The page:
Richard Raffalow

Valley Glen

Penny-pinching Dodgers?

While the Dodgers stock up on injured former All-Stars, the other teams in the NL West are signing actual ballplayers. Player contracts are out of control, but who is better positioned to spend money than the Dodgers with their huge attendance, high ticket prices, record cable contract and $20 beers? If we start the season with Gavin Lux at shortstop and Max Muncy at second base, they won't be getting any of this fan's money.

Mike Gamboa

Buena Park


It sure appears as though the Dodgers have simply conceded the West to the San Diego Padres in the upcoming season. The Padres sign Xander Bogaerts, a true All-Star, and the Dodgers sign Noah Syndergaard, an average-at-best starting pitcher. The Padres are simply loaded with the best lineup in baseball along with a very capable pitching staff while the Dodgers have done nothing to upgrade their roster. It sure appears as though they are simply throwing away the upcoming season and waiting for the Ohtani sweepstakes next year.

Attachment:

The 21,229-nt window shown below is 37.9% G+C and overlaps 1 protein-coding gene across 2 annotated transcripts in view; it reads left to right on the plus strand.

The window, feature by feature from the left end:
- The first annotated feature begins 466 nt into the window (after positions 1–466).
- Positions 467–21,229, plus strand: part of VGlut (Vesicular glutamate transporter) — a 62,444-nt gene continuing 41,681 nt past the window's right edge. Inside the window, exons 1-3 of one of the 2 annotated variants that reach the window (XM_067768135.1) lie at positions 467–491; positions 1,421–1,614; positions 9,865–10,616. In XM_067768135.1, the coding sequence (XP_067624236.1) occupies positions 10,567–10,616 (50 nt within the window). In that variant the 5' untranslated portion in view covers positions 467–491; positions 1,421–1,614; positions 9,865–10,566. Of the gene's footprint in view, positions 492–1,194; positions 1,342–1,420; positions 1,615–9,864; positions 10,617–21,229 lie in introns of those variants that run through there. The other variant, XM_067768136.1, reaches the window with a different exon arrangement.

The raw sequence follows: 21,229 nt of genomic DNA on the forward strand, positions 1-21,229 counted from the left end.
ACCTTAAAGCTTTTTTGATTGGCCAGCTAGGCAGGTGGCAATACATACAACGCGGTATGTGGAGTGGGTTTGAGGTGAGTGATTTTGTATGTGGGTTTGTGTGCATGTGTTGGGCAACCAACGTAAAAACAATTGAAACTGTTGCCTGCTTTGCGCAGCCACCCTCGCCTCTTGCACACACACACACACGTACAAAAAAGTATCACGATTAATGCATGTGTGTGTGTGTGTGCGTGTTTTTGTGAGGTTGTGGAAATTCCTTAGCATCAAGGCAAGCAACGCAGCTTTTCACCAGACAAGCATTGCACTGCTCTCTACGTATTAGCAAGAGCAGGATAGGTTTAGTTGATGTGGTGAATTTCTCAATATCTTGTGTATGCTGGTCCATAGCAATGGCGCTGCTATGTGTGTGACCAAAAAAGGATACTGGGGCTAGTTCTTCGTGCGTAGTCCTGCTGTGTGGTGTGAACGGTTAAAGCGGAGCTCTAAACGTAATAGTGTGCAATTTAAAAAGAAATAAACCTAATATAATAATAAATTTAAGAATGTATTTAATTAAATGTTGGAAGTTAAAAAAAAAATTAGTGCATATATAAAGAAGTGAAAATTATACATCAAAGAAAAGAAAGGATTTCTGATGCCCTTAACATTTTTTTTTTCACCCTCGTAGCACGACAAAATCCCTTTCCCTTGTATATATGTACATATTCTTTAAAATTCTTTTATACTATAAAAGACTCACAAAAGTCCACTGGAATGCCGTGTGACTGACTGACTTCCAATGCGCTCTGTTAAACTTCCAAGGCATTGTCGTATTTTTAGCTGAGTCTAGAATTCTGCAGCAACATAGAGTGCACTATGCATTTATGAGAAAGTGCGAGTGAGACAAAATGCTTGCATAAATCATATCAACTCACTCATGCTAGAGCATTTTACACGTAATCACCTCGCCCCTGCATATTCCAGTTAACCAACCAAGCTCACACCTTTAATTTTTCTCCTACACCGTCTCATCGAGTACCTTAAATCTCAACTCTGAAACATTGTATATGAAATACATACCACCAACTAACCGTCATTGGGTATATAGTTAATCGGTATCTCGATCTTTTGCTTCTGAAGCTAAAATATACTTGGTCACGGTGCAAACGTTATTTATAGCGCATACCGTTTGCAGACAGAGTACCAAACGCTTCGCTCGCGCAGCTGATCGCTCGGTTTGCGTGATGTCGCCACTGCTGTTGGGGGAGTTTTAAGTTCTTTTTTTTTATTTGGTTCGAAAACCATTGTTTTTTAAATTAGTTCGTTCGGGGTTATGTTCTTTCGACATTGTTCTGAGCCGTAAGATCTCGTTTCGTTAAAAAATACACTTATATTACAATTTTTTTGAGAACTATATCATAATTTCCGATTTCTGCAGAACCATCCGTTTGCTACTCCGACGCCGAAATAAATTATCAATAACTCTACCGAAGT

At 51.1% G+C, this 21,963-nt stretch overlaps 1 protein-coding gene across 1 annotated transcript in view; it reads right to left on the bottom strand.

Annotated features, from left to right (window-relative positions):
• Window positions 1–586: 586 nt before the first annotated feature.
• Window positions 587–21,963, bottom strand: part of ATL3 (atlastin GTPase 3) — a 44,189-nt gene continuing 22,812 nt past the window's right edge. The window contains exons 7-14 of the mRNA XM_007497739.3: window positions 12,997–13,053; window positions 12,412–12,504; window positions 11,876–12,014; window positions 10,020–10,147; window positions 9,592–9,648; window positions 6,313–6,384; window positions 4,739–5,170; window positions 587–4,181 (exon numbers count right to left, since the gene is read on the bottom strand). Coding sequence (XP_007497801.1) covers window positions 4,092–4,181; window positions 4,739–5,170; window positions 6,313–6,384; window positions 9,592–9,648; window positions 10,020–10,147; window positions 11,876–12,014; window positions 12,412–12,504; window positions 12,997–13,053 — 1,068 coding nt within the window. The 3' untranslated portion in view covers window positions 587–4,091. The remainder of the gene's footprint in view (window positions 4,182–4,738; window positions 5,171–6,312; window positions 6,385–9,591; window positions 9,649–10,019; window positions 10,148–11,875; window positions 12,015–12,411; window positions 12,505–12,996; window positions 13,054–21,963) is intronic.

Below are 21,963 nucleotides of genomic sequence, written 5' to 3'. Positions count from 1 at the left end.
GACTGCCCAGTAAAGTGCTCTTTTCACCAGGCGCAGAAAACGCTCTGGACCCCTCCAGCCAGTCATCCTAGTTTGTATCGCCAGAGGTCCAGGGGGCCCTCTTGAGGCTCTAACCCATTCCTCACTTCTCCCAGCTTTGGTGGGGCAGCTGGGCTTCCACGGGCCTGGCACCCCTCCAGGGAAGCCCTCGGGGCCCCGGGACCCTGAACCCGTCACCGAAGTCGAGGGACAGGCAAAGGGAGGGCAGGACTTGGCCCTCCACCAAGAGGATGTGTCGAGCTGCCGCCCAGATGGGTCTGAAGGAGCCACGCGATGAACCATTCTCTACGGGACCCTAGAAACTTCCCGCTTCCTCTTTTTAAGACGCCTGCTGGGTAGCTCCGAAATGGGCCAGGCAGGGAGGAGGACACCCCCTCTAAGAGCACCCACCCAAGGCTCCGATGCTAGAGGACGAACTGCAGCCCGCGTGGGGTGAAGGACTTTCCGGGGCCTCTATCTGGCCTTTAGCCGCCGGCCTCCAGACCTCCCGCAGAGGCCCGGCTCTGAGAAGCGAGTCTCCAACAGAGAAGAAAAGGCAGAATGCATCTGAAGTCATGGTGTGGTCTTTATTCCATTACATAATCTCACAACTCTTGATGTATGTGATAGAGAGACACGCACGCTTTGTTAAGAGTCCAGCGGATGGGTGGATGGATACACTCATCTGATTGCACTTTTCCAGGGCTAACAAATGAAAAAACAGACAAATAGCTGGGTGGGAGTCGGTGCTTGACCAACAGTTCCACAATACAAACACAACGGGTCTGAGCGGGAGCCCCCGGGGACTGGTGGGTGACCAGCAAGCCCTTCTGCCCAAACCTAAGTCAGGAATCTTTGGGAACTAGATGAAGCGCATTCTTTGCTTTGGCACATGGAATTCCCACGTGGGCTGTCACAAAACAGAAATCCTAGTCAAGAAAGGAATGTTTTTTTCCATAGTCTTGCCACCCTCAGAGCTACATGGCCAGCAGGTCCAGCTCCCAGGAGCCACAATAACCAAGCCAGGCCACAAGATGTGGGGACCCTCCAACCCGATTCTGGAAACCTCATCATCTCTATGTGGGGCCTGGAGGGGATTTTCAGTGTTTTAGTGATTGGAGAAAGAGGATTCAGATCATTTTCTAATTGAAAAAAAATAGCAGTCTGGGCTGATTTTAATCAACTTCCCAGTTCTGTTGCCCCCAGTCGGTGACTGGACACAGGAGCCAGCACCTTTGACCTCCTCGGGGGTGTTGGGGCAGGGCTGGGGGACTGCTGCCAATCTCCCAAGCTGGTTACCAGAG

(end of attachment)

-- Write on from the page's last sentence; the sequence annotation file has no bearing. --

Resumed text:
Bruce Olson



Just as the Dodgers sullied the reputation of their franchise by signing Trevor Bauer, so, too, have the Giants tarnished their own legacy by overpaying unrepentant cheater Carlos Correa. With this signing, the rivalry between the two teams will undoubtedly be elevated to unprecedented levels of disdain, and no doubt, exhibitions of fan violence.

Bill Waxman

Simi Valley